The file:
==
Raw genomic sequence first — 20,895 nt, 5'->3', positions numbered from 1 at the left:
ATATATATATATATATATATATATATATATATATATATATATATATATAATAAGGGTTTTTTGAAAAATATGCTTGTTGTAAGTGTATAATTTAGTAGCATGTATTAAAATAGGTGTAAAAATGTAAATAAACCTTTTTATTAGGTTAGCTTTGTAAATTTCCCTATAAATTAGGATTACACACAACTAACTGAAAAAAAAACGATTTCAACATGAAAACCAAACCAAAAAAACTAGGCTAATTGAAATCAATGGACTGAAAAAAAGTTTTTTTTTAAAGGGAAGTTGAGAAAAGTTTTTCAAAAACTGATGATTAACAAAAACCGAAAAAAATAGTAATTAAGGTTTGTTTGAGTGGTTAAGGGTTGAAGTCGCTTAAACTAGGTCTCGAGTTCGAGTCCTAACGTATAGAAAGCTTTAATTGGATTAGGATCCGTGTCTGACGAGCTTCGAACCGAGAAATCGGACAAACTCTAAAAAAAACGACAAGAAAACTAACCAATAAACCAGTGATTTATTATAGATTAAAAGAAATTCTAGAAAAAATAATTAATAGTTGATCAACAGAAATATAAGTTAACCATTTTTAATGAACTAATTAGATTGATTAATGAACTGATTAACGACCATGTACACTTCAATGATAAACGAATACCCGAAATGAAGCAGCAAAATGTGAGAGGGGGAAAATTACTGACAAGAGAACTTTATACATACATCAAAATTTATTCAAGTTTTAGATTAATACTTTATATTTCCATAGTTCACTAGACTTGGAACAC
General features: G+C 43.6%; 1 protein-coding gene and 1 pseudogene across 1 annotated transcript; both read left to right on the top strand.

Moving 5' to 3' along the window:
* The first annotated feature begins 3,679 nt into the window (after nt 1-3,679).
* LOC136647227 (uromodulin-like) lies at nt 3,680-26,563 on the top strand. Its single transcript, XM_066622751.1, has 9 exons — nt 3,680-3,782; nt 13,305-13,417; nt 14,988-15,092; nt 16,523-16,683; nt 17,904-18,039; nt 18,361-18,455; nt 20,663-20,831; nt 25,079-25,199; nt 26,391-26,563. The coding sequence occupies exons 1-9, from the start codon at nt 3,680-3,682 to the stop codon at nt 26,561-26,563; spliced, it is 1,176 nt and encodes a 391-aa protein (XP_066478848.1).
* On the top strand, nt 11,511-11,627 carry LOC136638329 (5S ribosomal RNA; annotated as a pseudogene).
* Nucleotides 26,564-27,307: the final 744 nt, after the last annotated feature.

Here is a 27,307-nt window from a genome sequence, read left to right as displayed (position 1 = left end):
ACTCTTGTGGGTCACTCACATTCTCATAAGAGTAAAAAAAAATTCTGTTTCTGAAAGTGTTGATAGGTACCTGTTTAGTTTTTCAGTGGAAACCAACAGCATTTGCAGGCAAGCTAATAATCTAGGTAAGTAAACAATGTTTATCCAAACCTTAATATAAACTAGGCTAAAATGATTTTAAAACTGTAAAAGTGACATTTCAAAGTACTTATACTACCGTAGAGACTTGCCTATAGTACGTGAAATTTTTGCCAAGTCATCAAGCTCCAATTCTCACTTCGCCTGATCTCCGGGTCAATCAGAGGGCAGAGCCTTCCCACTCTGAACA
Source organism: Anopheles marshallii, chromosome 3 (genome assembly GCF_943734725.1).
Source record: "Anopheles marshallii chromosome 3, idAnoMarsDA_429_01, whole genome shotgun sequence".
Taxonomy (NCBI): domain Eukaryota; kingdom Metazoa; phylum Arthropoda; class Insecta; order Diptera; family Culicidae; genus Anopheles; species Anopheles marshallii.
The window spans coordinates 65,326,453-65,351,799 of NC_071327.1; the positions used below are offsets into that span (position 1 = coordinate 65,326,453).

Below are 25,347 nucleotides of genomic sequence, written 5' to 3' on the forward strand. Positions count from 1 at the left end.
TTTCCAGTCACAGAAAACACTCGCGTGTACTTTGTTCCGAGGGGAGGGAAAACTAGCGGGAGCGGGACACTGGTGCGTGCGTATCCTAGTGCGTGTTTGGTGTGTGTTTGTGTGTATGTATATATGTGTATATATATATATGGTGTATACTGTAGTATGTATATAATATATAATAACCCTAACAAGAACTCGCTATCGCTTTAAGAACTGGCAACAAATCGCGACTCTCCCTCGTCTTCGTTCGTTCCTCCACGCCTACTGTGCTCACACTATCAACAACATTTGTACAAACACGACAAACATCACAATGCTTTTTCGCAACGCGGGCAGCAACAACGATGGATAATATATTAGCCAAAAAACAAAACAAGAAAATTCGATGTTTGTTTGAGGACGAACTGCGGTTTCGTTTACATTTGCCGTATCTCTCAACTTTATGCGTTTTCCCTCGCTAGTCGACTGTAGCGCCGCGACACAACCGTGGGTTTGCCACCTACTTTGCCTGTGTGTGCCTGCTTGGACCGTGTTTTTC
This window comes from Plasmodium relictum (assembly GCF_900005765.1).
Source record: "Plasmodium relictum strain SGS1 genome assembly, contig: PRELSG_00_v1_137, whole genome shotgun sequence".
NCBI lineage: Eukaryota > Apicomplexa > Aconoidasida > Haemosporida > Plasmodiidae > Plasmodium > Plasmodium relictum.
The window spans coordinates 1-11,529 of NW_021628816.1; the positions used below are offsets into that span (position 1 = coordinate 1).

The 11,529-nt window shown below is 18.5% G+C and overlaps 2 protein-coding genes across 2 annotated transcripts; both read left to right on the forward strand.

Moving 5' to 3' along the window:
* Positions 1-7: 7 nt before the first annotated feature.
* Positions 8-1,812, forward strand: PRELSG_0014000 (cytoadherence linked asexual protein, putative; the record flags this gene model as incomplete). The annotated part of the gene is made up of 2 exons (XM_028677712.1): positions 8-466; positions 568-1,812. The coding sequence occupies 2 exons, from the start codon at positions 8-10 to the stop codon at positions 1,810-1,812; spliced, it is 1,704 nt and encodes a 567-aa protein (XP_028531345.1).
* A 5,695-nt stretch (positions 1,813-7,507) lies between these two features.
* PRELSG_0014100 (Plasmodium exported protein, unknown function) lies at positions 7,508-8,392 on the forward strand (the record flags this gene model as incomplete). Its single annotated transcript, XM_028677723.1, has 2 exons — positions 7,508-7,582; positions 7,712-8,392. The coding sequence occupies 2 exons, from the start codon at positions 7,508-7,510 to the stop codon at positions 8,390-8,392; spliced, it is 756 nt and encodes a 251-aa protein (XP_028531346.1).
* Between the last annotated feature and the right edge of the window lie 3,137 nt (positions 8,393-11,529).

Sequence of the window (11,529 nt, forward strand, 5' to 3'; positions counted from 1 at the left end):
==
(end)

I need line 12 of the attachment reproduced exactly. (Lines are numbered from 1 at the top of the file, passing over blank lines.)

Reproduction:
Source record: "Anopheles marshallii chromosome 3, idAnoMarsDA_429_01, whole genome shotgun sequence".